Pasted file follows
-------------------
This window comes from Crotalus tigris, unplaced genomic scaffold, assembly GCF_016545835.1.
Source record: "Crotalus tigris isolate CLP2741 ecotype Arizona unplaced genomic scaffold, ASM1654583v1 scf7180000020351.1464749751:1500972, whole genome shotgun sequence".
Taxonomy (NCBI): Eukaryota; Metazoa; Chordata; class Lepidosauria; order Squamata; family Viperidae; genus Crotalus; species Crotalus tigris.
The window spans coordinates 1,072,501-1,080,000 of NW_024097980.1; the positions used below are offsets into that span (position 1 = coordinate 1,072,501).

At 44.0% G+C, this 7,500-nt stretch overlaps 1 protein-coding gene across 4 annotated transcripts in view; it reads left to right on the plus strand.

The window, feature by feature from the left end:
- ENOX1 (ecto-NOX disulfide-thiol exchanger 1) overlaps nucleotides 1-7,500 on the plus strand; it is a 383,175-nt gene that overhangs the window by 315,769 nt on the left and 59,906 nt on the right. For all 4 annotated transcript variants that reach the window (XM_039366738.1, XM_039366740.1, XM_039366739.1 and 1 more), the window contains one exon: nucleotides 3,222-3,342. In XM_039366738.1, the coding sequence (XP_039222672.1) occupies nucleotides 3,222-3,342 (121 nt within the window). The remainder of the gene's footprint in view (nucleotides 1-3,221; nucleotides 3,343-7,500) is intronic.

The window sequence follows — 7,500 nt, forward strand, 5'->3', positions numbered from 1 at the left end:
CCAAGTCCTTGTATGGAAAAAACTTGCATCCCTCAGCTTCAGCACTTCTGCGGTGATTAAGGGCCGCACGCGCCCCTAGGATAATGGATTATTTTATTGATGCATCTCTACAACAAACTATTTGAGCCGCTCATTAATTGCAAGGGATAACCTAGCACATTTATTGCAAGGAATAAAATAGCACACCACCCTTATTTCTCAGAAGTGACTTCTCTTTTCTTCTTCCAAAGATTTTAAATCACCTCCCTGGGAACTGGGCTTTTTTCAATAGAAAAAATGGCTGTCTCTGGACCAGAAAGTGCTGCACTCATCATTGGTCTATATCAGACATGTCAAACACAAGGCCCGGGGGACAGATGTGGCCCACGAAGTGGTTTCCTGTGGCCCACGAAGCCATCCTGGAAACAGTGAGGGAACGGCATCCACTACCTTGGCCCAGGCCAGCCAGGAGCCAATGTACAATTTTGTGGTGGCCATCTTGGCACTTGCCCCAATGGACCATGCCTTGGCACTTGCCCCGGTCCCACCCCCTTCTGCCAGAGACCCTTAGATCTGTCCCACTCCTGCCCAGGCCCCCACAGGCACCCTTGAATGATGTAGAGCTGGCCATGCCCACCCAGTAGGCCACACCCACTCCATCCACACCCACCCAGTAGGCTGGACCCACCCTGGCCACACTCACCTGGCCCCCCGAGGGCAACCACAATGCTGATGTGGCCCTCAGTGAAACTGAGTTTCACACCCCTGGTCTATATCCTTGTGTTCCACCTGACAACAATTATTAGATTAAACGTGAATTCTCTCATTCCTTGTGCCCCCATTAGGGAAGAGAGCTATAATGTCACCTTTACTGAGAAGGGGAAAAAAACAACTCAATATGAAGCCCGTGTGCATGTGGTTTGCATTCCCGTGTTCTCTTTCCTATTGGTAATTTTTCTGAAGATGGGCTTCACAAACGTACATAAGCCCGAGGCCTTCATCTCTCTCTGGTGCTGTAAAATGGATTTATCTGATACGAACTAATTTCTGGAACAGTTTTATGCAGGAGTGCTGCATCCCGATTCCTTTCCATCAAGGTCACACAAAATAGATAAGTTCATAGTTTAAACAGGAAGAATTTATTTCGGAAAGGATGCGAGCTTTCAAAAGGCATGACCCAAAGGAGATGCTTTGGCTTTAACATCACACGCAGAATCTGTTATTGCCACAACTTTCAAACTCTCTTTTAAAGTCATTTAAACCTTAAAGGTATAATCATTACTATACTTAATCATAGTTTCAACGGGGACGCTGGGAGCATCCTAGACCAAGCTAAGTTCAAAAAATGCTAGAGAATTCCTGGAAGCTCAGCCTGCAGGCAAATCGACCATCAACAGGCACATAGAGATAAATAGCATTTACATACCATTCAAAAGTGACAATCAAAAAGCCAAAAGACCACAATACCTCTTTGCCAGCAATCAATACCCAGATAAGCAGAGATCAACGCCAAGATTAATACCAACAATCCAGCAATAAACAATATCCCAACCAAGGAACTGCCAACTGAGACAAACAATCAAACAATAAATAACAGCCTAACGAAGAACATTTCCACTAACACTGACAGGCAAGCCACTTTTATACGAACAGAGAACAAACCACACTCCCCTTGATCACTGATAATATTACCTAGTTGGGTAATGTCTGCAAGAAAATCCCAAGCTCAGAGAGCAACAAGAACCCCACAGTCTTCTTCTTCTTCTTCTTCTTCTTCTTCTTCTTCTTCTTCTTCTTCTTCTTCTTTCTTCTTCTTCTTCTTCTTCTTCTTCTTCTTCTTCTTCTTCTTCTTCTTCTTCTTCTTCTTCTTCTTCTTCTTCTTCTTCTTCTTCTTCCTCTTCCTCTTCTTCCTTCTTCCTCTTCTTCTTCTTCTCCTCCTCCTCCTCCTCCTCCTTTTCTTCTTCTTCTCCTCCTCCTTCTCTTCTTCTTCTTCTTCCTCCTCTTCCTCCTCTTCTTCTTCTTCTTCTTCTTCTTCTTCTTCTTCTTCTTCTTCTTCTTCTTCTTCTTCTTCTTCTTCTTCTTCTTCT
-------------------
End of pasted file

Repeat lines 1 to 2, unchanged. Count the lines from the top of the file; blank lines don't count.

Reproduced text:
This window comes from Crotalus tigris, unplaced genomic scaffold, assembly GCF_016545835.1.
Source record: "Crotalus tigris isolate CLP2741 ecotype Arizona unplaced genomic scaffold, ASM1654583v1 scf7180000020351.1464749751:1500972, whole genome shotgun sequence".